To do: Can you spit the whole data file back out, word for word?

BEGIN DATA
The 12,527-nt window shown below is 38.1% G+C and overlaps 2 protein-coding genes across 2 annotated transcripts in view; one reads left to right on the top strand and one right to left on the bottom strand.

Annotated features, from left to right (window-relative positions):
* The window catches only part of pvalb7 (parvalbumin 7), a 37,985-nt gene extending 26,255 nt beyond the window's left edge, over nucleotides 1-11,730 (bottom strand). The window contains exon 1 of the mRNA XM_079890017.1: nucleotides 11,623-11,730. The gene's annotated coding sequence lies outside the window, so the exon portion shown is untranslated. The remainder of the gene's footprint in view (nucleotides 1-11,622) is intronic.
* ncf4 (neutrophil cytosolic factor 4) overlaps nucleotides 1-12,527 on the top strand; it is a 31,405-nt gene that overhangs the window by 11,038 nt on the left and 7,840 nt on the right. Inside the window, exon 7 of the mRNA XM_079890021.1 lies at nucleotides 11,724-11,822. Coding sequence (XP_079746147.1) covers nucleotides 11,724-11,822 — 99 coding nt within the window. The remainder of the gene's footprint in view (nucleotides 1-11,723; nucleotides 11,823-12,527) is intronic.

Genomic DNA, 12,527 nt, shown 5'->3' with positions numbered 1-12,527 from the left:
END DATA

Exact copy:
The 12,527-nt window shown below is 38.1% G+C and overlaps 2 protein-coding genes across 2 annotated transcripts in view; one reads left to right on the top strand and one right to left on the bottom strand.

Annotated features, from left to right (window-relative positions):
* The window catches only part of pvalb7 (parvalbumin 7), a 37,985-nt gene extending 26,255 nt beyond the window's left edge, over nucleotides 1-11,730 (bottom strand). The window contains exon 1 of the mRNA XM_079890017.1: nucleotides 11,623-11,730. The gene's annotated coding sequence lies outside the window, so the exon portion shown is untranslated. The remainder of the gene's footprint in view (nucleotides 1-11,622) is intronic.
* ncf4 (neutrophil cytosolic factor 4) overlaps nucleotides 1-12,527 on the top strand; it is a 31,405-nt gene that overhangs the window by 11,038 nt on the left and 7,840 nt on the right. Inside the window, exon 7 of the mRNA XM_079890021.1 lies at nucleotides 11,724-11,822. Coding sequence (XP_079746147.1) covers nucleotides 11,724-11,822 — 99 coding nt within the window. The remainder of the gene's footprint in view (nucleotides 1-11,723; nucleotides 11,823-12,527) is intronic.

Genomic DNA, 12,527 nt, shown 5'->3' with positions numbered 1-12,527 from the left: